So then would it be “okay” if they were juxtaposed with new work? If the fear of misrepresentation is gone, can the embarrassment simply be the harmless embarrassment most people feel about decisions made in their youth? Can it not just be appreciated as a fragment in time that is both lost and ever present? Can I be thankful to my friend for caring enough to keep these paintings through multiple moves spanning ten years or so? Or would pairing them together only heighten the uncomfortable transparency of not only the old work but also the new?

I don’t know. But it all kind of makes me feel like an ass for complaining. After all, it has not ever been my task to tell people what to think or feel about my work, and the life of the art beyond the artist, gallery, or museum is the whole damn point of this series. It’s unreasonable to say to someone, “This object you have in your home, I made it and I don’t like it anymore. Get rid of it.”

Thank you, Marissa.

Birthday Thoughts

I’m skipping the Art Domestic post this month because today happens to be my birthday.

Quite unexpectedly, I woke up sick this morning and spent half my birthday in bed. Also unexpectedly, this did not particularly upset me beyond the physical discomfort of expelling bodily fluids a little over-enthusiastically. I did what one might do for their birthday anyway — I read, watched something entertaining, napped, and pet my cats.

I also spent a lot of time thinking about my relationships, perhaps because my Facebook page was blowing up with messages and well-wishing comments, or because my husband bought me a really moving album that makes my soul tingle like its about to be struck by lightning, or because my dad called and I received flowers from my in-laws. And about 10 minutes ago, I received an email from a very dear friend of mine.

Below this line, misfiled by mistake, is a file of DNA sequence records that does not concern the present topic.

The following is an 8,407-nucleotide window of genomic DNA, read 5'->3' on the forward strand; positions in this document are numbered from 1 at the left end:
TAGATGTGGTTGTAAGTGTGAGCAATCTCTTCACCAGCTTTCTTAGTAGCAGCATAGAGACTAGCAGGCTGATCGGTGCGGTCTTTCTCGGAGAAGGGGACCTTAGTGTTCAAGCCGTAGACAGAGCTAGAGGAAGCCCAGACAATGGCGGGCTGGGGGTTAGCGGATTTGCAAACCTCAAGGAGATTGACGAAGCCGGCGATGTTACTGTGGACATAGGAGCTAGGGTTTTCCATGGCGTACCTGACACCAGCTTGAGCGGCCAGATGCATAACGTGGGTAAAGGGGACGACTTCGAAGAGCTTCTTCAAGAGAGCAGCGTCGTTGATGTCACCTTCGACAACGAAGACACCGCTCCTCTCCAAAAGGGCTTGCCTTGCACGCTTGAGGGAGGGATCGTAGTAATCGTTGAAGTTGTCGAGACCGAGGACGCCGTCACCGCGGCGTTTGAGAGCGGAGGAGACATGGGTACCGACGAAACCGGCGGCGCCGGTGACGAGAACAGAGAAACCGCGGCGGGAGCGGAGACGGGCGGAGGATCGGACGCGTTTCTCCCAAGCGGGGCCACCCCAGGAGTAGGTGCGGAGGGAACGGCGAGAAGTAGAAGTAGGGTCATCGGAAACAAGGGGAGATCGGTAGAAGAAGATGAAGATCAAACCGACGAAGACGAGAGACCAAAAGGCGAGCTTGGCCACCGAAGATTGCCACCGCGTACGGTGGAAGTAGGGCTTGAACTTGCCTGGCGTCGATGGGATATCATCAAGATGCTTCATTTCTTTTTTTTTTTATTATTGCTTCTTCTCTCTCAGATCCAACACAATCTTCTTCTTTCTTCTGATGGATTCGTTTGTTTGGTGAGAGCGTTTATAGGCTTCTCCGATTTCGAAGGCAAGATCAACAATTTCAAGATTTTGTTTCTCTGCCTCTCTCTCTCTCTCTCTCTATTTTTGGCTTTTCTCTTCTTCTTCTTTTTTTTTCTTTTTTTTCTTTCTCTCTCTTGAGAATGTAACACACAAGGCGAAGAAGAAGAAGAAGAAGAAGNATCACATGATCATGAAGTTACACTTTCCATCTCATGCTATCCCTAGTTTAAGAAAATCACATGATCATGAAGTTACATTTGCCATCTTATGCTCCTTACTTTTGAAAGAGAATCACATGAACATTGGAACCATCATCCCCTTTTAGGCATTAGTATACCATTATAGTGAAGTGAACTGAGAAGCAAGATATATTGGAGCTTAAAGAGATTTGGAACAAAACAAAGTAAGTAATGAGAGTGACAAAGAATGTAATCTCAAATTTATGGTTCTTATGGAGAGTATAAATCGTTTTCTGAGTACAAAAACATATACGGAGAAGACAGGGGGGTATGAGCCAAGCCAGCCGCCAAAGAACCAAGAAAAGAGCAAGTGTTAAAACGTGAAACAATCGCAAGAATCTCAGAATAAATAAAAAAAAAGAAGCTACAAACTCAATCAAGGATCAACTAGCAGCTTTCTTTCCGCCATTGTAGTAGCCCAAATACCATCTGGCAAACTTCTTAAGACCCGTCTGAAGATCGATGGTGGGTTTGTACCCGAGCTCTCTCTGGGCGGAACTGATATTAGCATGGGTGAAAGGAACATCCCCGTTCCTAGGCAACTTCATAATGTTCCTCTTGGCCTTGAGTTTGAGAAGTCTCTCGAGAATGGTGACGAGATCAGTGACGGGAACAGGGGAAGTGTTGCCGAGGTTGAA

It tipped me over from thoughts without shape to word-shaped thoughts. Thoughts that reflect a wealth of feeling I am most often incapable of expressing. A sincerity that I am often questioning into exhaustion, and for the moment I have decided to follow without reservation.

While reading Hicksville this morning, I came across a passage in which the character Grace is described: “I thought her strong – hardened, wiser. But now I think it was fear: the appearance of strength people have when they’ve grown accustomed to fear.”

It struck close. I paused and then kept reading.

As it often happens when something is haunting your thoughts and feelings, other external situations and moments point back to it.

When I think about my relationships with people that I love, it seems that primarily what may make them difficult to love or to feel loved by is the prevalence of fear. Fearful people are difficult to love, find it difficult to love. The performance of unwavering strength and control is too exhausting yet self-sustaining to allow much spontaneity.

And what is love if not spontaneous?

I didn’t really know how afraid I was until my life stabilized and I was with someone who loved me fearlessly, recklessly. The tools I had sharpened during a decade or so of fear and uncertainty culminating in painful explosive bursts were not needed with him. I still tried to use them, and he pointed out the failings of my self-designed certainty, which also reflected the issue in friends and family. I found myself in a new context and it was, at first, crippling.

Only at first.

I have a lot more love in my life than I used to, in part because of psychoanalysis and knowing some truly amazing people, but also because I have come to want to be more than just strong (read: fearful). I want to be brave enough to love. I want to be brave enough to be sincere.

No one can give that to me. I can’t buy it for myself. And having it once does not mean I will have it always. I have to work at it, constantly. Thankfully, the shifting context in which I shape myself allows for more bravery and sincerity. It has to. It’s dark and uncertain.

And I have never felt a deeper appreciation for other people in their nuanced, weird, uncomfortable, unknown, fearful, vulnerable, courageous beauty. I won’t be able to keep this moment, but I have it now.

Thank you.

Art Domestic: Amongst Dried Flowers, Heirlooms, and Friends